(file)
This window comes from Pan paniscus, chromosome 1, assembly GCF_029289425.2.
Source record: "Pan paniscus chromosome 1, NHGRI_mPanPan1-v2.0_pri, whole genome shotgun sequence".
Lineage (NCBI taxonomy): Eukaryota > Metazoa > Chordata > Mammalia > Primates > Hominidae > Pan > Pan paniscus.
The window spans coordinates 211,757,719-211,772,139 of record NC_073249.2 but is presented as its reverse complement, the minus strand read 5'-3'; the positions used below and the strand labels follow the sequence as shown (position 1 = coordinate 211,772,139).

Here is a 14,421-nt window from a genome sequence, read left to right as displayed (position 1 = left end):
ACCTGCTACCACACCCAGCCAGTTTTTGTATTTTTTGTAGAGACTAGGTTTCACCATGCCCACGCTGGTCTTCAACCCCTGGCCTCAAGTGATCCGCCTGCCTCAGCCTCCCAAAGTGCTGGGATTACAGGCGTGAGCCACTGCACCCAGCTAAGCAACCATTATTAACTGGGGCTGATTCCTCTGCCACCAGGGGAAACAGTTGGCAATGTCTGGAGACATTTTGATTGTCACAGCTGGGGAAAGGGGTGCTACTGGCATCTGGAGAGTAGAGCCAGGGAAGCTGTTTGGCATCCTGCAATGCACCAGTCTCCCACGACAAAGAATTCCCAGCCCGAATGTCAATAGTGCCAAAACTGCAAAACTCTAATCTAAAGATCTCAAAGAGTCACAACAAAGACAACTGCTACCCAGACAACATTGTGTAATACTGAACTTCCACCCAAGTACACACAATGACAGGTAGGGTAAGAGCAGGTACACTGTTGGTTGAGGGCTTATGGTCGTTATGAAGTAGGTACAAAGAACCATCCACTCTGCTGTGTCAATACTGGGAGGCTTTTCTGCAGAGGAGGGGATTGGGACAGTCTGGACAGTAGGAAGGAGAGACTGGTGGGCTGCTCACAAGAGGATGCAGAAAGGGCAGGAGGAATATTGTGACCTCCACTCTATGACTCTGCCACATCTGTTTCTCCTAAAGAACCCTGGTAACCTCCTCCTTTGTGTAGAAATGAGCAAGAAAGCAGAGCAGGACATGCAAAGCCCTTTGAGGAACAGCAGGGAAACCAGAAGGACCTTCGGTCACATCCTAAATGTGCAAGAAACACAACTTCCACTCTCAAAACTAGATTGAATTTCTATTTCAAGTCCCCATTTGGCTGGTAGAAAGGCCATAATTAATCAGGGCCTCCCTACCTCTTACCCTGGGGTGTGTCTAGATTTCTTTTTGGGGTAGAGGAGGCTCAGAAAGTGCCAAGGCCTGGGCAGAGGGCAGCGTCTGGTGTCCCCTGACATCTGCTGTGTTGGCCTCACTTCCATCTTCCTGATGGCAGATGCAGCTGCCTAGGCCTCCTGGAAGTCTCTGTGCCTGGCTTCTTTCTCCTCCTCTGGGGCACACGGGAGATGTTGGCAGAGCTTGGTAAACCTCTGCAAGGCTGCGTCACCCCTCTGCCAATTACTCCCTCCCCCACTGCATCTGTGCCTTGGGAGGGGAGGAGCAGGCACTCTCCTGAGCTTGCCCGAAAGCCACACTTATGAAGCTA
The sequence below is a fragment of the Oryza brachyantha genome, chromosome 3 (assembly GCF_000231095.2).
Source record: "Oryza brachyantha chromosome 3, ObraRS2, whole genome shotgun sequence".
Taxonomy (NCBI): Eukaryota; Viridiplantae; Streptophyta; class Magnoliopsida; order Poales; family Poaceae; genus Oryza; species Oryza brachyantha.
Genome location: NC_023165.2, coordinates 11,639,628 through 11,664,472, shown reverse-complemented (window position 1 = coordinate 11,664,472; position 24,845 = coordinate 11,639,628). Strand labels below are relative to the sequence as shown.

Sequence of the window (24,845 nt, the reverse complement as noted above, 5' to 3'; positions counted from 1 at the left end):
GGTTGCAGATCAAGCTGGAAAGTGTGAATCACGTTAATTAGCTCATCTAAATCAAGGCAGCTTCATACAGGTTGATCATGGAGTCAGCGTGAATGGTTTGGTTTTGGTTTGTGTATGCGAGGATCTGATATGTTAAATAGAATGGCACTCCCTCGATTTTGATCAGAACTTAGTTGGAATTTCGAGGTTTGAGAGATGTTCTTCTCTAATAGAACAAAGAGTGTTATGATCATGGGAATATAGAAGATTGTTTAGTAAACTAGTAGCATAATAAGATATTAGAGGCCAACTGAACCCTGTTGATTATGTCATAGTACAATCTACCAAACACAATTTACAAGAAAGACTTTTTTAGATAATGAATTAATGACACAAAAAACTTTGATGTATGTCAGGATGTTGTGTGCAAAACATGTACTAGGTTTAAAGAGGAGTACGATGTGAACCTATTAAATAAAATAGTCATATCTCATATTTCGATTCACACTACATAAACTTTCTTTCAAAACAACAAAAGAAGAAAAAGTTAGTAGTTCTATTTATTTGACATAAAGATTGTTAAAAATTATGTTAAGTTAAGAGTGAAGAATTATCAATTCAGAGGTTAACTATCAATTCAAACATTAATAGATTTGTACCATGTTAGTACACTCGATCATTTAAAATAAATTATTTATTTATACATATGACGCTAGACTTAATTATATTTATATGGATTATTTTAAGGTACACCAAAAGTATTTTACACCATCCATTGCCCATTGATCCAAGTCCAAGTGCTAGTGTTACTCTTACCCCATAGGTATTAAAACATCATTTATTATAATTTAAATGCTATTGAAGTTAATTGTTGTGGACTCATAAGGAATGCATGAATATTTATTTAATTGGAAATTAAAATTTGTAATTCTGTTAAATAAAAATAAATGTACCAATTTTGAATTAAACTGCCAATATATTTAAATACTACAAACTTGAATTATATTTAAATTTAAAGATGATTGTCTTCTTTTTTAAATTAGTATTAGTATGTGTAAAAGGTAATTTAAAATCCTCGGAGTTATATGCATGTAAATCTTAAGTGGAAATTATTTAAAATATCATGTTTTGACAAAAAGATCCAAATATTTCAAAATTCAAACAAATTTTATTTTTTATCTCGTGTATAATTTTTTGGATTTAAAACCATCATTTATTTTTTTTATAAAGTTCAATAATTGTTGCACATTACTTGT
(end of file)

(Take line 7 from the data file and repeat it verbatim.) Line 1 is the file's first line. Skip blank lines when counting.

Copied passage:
The sequence below is a fragment of the Oryza brachyantha genome, chromosome 3 (assembly GCF_000231095.2).